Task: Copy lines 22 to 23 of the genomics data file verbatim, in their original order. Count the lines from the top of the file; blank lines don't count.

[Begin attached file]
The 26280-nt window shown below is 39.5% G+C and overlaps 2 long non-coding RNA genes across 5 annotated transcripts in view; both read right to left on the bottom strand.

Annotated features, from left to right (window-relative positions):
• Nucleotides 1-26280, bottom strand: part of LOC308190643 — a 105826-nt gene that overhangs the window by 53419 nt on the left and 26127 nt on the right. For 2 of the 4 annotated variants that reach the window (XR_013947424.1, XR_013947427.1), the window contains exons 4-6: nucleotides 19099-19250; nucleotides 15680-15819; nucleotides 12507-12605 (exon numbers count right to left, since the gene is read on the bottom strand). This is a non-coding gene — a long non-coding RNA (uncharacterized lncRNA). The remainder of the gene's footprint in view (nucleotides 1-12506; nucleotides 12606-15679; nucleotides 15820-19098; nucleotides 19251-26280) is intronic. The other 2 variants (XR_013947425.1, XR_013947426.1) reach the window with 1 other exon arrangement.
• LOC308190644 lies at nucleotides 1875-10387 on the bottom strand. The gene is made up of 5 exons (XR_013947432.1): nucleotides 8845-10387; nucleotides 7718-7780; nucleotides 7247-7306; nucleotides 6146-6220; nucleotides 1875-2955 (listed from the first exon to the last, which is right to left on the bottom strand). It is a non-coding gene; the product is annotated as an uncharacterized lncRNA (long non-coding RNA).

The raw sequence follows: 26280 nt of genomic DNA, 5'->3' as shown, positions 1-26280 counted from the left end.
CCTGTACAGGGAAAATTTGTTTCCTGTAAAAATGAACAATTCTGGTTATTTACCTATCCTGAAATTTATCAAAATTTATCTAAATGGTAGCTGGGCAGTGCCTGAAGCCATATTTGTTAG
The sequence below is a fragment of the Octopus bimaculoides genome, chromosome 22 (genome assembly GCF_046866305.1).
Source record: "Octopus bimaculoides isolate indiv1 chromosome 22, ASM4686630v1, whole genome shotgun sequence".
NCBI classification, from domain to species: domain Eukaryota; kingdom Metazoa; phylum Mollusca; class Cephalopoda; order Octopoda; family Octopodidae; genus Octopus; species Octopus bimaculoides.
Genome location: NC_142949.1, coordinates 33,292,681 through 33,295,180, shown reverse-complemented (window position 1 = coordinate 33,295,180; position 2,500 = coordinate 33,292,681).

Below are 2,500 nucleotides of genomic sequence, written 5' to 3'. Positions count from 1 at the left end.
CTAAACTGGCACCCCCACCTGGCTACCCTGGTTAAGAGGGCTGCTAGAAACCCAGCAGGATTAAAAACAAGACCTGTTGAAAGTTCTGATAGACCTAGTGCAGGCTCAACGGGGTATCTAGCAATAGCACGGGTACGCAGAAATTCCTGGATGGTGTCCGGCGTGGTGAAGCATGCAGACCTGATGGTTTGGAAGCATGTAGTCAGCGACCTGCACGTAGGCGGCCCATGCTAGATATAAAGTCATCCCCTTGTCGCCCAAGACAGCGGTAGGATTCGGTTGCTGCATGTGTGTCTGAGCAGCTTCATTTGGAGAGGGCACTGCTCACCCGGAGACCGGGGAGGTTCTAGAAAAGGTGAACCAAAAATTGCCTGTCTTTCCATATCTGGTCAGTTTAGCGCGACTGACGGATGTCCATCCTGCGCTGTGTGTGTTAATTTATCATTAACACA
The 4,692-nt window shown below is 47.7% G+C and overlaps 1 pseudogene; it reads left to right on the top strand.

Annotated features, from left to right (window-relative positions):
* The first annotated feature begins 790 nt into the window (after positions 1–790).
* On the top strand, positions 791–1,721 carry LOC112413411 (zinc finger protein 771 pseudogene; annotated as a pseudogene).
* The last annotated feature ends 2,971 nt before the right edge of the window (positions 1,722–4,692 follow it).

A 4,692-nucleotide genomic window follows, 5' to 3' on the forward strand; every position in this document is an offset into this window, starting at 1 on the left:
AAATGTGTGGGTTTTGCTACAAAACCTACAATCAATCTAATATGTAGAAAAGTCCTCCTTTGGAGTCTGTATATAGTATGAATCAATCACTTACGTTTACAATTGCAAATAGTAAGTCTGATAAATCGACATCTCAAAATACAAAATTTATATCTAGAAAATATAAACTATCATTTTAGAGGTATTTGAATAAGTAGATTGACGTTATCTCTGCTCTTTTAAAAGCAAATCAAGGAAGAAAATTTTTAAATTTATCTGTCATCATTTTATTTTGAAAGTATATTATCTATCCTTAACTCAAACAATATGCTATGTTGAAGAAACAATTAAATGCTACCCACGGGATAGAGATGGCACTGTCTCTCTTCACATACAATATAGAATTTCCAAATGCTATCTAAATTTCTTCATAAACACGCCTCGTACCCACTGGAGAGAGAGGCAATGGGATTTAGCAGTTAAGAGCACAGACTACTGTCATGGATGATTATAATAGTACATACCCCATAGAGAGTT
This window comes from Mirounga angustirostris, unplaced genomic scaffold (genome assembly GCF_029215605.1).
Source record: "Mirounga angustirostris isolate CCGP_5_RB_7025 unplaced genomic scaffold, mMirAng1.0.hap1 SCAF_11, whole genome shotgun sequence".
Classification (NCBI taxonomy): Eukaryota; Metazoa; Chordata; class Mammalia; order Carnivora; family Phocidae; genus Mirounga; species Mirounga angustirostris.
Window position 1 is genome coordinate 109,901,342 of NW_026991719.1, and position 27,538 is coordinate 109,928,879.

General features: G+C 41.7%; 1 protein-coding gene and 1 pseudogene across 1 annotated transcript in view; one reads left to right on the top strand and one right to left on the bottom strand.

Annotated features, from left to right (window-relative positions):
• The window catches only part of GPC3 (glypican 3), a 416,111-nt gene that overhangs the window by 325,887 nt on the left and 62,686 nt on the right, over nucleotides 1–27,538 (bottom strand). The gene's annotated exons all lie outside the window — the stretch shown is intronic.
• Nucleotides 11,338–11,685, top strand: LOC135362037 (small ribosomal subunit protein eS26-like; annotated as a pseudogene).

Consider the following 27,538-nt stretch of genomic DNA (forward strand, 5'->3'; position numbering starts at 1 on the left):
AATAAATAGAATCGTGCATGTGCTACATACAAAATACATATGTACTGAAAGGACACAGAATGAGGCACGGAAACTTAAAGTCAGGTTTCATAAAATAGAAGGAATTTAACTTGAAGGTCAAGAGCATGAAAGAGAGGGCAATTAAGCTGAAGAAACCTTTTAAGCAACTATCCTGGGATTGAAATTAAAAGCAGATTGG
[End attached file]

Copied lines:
Classification (NCBI taxonomy): Eukaryota; Metazoa; Chordata; class Mammalia; order Carnivora; family Phocidae; genus Mirounga; species Mirounga angustirostris.
Window position 1 is genome coordinate 109,901,342 of NW_026991719.1, and position 27,538 is coordinate 109,928,879.